- J.A. Adande, NBA
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LOS ANGELES -- In a Lakers-Rockets game with no shortage of big names, you had to dig deep through the box score to find the real star, the guy Phil Jackson calls a "stealth player."
Six of his teammates scored more points. Pau Gasol grabbed nearly twice as many rebounds. But Trevor Ariza was the guy secretly responsible for an astounding 45-point swing, from a 16-point Rockets lead early in the second quarter to a 111-82 Lakers victory.
For all the stat geeks, Ariza had a plus/minus of +34 Sunday night. Put that in your web browser and click it. Good things happen when Ariza is on the court, even if he doesn't always get his name called over the loudspeakers when the play is finished.
"He's like a ghost out there," Jackson said. "Like a shadow. Just all of a sudden he shows on a screen, he's gone. He's a blip and he's away."
Ariza even tried to slip out of the postgame locker room, waiting until a crowd gathered around Andrew Bynum before moving around the reporters and flashing a "peace out" sign to the big center, until Lakers public relations director John Black reeled him in.
"Come here, Trevor," Black said. "You can't play that well and leave."
No, you can't have eight points, eight rebounds, three steals and three assists in 25 important minutes without coming in to explain yourself, even if it's just elaborating on Jackson's stealth description.
"I'm the type of player, I like to be sneaky," Ariza said. "That's how I get most of my steals, hiding behind guys and at the last second jumping in front. I try to be a team player. Whatever the team needs me to do to help us win."
He couldn't help the Lakers in the second half of last season after he fractured his foot in January. He returned in the playoffs, but with limited time and impact. Ariza said his foot didn't feel completely ready until a month before training camp this fall.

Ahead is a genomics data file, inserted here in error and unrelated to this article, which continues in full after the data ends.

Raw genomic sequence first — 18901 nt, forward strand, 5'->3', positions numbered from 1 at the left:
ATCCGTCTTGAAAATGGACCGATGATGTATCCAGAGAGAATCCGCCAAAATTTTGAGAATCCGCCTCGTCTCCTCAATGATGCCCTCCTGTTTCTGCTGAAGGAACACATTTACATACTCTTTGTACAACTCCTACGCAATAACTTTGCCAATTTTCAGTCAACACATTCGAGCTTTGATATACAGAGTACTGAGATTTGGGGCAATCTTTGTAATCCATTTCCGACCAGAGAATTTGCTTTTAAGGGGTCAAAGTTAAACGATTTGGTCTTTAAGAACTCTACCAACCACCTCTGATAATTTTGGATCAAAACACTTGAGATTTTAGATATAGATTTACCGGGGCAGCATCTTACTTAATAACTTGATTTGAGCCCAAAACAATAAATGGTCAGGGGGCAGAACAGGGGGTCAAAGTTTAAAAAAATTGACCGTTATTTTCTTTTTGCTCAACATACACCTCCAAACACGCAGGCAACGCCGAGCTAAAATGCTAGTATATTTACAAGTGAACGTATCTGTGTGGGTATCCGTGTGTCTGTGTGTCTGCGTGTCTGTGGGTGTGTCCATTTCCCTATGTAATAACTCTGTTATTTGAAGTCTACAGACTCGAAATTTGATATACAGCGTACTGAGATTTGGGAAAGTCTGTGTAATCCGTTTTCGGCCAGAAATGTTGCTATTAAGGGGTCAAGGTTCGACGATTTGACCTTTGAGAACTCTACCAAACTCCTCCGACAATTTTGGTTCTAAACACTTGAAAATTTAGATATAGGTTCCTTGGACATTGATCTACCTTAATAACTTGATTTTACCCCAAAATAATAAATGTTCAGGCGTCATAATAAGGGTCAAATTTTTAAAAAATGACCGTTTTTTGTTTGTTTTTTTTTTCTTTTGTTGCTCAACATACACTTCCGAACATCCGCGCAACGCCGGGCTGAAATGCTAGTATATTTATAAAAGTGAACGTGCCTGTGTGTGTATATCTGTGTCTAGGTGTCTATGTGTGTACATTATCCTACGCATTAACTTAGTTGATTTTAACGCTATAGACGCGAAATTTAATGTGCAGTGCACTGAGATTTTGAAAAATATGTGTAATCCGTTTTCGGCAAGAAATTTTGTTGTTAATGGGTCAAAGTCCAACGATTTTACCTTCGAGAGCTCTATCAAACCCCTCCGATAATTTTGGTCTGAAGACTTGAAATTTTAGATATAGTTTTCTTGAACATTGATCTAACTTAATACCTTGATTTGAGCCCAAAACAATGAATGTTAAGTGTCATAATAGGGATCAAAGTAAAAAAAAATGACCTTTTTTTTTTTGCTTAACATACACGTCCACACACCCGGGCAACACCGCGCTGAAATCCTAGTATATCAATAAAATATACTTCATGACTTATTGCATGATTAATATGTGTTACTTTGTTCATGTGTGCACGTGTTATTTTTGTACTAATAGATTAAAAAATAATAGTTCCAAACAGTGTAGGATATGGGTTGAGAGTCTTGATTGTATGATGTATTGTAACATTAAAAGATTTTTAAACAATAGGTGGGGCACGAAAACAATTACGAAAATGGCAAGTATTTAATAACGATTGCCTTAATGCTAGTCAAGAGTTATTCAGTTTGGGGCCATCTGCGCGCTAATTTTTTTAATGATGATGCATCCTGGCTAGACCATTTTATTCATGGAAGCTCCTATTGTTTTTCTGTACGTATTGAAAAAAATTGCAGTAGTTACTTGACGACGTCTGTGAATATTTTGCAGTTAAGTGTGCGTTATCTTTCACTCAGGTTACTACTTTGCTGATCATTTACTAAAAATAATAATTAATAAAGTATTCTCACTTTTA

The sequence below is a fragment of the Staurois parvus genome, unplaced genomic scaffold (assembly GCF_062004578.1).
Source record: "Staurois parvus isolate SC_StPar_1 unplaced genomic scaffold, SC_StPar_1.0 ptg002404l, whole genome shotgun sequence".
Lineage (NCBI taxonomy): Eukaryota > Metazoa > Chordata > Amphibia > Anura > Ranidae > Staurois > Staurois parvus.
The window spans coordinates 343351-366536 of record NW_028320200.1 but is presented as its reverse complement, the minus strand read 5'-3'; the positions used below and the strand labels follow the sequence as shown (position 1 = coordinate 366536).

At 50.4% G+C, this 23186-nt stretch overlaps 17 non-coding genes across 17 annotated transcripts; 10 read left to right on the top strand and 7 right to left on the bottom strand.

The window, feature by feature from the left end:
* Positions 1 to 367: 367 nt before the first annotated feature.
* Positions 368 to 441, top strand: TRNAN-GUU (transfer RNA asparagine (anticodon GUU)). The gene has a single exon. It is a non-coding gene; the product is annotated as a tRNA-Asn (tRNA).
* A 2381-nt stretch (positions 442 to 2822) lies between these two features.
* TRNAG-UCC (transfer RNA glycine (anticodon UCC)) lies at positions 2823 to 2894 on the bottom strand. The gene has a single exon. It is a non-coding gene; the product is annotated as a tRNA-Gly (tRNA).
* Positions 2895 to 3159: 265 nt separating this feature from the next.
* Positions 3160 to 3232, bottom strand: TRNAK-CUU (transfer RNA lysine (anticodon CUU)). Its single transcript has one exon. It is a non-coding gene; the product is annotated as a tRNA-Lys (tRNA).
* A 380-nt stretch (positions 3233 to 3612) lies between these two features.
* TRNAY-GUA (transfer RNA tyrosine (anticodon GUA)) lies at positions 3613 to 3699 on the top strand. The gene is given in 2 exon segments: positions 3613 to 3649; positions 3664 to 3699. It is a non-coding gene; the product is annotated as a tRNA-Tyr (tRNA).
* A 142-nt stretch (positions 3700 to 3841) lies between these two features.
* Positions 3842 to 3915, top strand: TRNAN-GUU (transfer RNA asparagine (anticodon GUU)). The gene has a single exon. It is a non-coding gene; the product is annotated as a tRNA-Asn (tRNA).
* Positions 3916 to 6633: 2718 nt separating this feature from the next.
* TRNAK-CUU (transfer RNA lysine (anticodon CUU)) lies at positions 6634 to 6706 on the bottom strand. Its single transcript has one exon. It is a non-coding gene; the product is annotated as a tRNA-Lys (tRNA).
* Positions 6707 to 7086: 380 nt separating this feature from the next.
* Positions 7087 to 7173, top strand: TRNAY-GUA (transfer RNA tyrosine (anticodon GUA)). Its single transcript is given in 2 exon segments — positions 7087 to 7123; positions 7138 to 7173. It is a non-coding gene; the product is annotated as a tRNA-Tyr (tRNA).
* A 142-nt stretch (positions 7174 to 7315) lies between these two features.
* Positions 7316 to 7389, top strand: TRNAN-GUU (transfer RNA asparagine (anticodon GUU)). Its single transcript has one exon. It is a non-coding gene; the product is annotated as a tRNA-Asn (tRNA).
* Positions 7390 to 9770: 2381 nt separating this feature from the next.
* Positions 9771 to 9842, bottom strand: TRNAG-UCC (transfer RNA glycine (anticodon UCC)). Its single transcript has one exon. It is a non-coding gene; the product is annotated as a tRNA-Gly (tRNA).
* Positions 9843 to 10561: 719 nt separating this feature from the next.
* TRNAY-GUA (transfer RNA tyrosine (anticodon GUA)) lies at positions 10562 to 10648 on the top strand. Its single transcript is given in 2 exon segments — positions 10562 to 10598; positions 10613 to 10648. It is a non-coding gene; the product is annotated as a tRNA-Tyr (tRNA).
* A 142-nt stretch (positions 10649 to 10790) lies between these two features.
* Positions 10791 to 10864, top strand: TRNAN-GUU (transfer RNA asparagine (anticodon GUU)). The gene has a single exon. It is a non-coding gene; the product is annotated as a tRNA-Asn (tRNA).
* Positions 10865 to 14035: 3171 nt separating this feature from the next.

In one of the Lakers' first big showdowns of the season, against a team that seriously aspires to take their Western Conference crown, Ariza showed why his healed foot could turn out to be a bigger impact than the Rockets' trade for Ron Artest. Artest is, shall we say, more noticeable than Ariza, and a much greater threat to get 20 points. But Ariza's squad is undefeated after five games, while the Rockets are 4-3.
(It didn't help that Tracy McGrady essentially took the weekend in L.A. off, making only 1 of 11 shots Sunday after missing all five attempts Friday against the Clippers. "Probably the worst two games of my career," he said.)
The Lakers are one of the league's elite defensive teams now. They're tops in opponents' scoring and second in defensive field goal percentage. They have an abundance of that coveted asset, "length." As one scout described them, "They're all arms."
Ariza gives the Lakers another athletic player, a role Kobe Bryant has had to fill virtually by himself the past few years.
"It's fun on the wing, when we're both out there on the floor," Bryant said. "We really get a chance to get after the wings, harass them, get in passing lanes, things of that nature. It adds another dimension to our team because he can get possessions back for us."